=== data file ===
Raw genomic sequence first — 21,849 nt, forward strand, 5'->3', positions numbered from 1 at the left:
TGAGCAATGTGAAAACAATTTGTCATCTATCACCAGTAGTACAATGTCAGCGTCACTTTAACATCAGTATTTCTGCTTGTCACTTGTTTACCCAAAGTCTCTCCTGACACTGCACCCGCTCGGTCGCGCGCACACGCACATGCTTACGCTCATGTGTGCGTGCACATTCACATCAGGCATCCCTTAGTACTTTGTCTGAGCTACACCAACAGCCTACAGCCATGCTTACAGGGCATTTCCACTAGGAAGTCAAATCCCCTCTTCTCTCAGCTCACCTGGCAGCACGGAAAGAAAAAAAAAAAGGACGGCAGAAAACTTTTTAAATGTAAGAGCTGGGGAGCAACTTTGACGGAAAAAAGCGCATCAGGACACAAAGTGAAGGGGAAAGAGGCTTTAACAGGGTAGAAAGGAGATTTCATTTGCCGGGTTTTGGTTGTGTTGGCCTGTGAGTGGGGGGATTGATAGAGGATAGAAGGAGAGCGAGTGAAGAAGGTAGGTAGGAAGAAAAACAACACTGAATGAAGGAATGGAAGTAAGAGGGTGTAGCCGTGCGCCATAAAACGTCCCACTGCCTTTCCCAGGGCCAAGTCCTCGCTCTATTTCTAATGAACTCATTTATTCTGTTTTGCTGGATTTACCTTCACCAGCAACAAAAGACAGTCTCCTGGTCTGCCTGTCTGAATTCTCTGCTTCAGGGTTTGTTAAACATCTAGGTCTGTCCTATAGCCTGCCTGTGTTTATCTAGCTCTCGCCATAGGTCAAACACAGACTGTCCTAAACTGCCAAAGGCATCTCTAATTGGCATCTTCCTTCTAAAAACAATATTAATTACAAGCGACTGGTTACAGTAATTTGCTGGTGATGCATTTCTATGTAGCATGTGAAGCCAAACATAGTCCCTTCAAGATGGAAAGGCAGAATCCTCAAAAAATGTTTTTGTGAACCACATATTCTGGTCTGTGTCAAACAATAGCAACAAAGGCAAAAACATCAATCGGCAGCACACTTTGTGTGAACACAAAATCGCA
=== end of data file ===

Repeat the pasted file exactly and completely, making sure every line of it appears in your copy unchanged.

Raw genomic sequence first — 21,849 nt, forward strand, 5'->3', positions numbered from 1 at the left:
TGAGCAATGTGAAAACAATTTGTCATCTATCACCAGTAGTACAATGTCAGCGTCACTTTAACATCAGTATTTCTGCTTGTCACTTGTTTACCCAAAGTCTCTCCTGACACTGCACCCGCTCGGTCGCGCGCACACGCACATGCTTACGCTCATGTGTGCGTGCACATTCACATCAGGCATCCCTTAGTACTTTGTCTGAGCTACACCAACAGCCTACAGCCATGCTTACAGGGCATTTCCACTAGGAAGTCAAATCCCCTCTTCTCTCAGCTCACCTGGCAGCACGGAAAGAAAAAAAAAAAGGACGGCAGAAAACTTTTTAAATGTAAGAGCTGGGGAGCAACTTTGACGGAAAAAAGCGCATCAGGACACAAAGTGAAGGGGAAAGAGGCTTTAACAGGGTAGAAAGGAGATTTCATTTGCCGGGTTTTGGTTGTGTTGGCCTGTGAGTGGGGGGATTGATAGAGGATAGAAGGAGAGCGAGTGAAGAAGGTAGGTAGGAAGAAAAACAACACTGAATGAAGGAATGGAAGTAAGAGGGTGTAGCCGTGCGCCATAAAACGTCCCACTGCCTTTCCCAGGGCCAAGTCCTCGCTCTATTTCTAATGAACTCATTTATTCTGTTTTGCTGGATTTACCTTCACCAGCAACAAAAGACAGTCTCCTGGTCTGCCTGTCTGAATTCTCTGCTTCAGGGTTTGTTAAACATCTAGGTCTGTCCTATAGCCTGCCTGTGTTTATCTAGCTCTCGCCATAGGTCAAACACAGACTGTCCTAAACTGCCAAAGGCATCTCTAATTGGCATCTTCCTTCTAAAAACAATATTAATTACAAGCGACTGGTTACAGTAATTTGCTGGTGATGCATTTCTATGTAGCATGTGAAGCCAAACATAGTCCCTTCAAGATGGAAAGGCAGAATCCTCAAAAAATGTTTTTGTGAACCACATATTCTGGTCTGTGTCAAACAATAGCAACAAAGGCAAAAACATCAATCGGCAGCACACTTTGTGTGAACACAAAATCGCA